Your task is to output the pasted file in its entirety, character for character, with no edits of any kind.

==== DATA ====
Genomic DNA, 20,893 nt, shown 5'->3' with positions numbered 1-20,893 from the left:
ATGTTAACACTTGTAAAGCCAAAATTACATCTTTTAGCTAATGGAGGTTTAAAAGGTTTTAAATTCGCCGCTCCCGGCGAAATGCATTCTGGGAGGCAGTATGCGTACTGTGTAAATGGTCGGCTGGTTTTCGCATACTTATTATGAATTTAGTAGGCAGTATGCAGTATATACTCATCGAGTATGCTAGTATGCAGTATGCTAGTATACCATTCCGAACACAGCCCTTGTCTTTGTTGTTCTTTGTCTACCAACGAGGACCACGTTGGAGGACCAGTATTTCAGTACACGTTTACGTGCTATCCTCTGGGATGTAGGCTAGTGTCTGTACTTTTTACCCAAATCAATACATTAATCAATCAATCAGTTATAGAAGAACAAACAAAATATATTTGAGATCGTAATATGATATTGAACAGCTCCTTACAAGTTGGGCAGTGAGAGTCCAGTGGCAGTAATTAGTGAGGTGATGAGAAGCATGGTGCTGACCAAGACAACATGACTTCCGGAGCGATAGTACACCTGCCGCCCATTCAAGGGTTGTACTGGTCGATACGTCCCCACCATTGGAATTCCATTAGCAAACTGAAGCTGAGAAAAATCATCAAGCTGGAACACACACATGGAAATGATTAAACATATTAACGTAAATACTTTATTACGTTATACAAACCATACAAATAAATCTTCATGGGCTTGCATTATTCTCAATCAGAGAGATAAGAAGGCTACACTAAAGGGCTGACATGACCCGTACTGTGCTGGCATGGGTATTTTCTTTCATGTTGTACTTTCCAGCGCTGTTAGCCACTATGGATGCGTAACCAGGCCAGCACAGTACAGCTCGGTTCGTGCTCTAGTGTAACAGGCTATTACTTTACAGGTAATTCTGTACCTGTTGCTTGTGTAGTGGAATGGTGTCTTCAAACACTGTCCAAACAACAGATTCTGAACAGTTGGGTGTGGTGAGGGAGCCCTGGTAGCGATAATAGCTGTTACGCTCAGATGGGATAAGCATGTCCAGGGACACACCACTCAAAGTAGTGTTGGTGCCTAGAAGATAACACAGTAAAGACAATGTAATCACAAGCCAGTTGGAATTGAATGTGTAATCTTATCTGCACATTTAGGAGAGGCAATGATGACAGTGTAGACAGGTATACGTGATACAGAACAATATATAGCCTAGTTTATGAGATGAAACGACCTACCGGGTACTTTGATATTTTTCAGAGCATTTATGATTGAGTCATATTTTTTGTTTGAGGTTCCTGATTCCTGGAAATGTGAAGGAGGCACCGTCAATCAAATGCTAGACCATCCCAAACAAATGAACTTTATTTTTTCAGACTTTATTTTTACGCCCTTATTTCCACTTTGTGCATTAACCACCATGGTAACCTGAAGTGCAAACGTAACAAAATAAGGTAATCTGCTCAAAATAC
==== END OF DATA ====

Genomic DNA, 20,893 nt, shown 5'->3' with positions numbered 1-20,893 from the left:
ATGTTAACACTTGTAAAGCCAAAATTACATCTTTTAGCTAATGGAGGTTTAAAAGGTTTTAAATTCGCCGCTCCCGGCGAAATGCATTCTGGGAGGCAGTATGCGTACTGTGTAAATGGTCGGCTGGTTTTCGCATACTTATTATGAATTTAGTAGGCAGTATGCAGTATATACTCATCGAGTATGCTAGTATGCAGTATGCTAGTATACCATTCCGAACACAGCCCTTGTCTTTGTTGTTCTTTGTCTACCAACGAGGACCACGTTGGAGGACCAGTATTTCAGTACACGTTTACGTGCTATCCTCTGGGATGTAGGCTAGTGTCTGTACTTTTTACCCAAATCAATACATTAATCAATCAATCAGTTATAGAAGAACAAACAAAATATATTTGAGATCGTAATATGATATTGAACAGCTCCTTACAAGTTGGGCAGTGAGAGTCCAGTGGCAGTAATTAGTGAGGTGATGAGAAGCATGGTGCTGACCAAGACAACATGACTTCCGGAGCGATAGTACACCTGCCGCCCATTCAAGGGTTGTACTGGTCGATACGTCCCCACCATTGGAATTCCATTAGCAAACTGAAGCTGAGAAAAATCATCAAGCTGGAACACACACATGGAAATGATTAAACATATTAACGTAAATACTTTATTACGTTATACAAACCATACAAATAAATCTTCATGGGCTTGCATTATTCTCAATCAGAGAGATAAGAAGGCTACACTAAAGGGCTGACATGACCCGTACTGTGCTGGCATGGGTATTTTCTTTCATGTTGTACTTTCCAGCGCTGTTAGCCACTATGGATGCGTAACCAGGCCAGCACAGTACAGCTCGGTTCGTGCTCTAGTGTAACAGGCTATTACTTTACAGGTAATTCTGTACCTGTTGCTTGTGTAGTGGAATGGTGTCTTCAAACACTGTCCAAACAACAGATTCTGAACAGTTGGGTGTGGTGAGGGAGCCCTGGTAGCGATAATAGCTGTTACGCTCAGATGGGATAAGCATGTCCAGGGACACACCACTCAAAGTAGTGTTGGTGCCTAGAAGATAACACAGTAAAGACAATGTAATCACAAGCCAGTTGGAATTGAATGTGTAATCTTATCTGCACATTTAGGAGAGGCAATGATGACAGTGTAGACAGGTATACGTGATACAGAACAATATATAGCCTAGTTTATGAGATGAAACGACCTACCGGGTACTTTGATATTTTTCAGAGCATTTATGATTGAGTCATATTTTTTGTTTGAGGTTCCTGATTCCTGGAAATGTGAAGGAGGCACCGTCAATCAAATGCTAGACCATCCCAAACAAATGAACTTTATTTTTTCAGACTTTATTTTTACGCCCTTATTTCCACTTTGTGCATTAACCACCATGGTAACCTGAAGTGCAAACGTAACAAAATAAGGTAATCTGCTCAAAATAC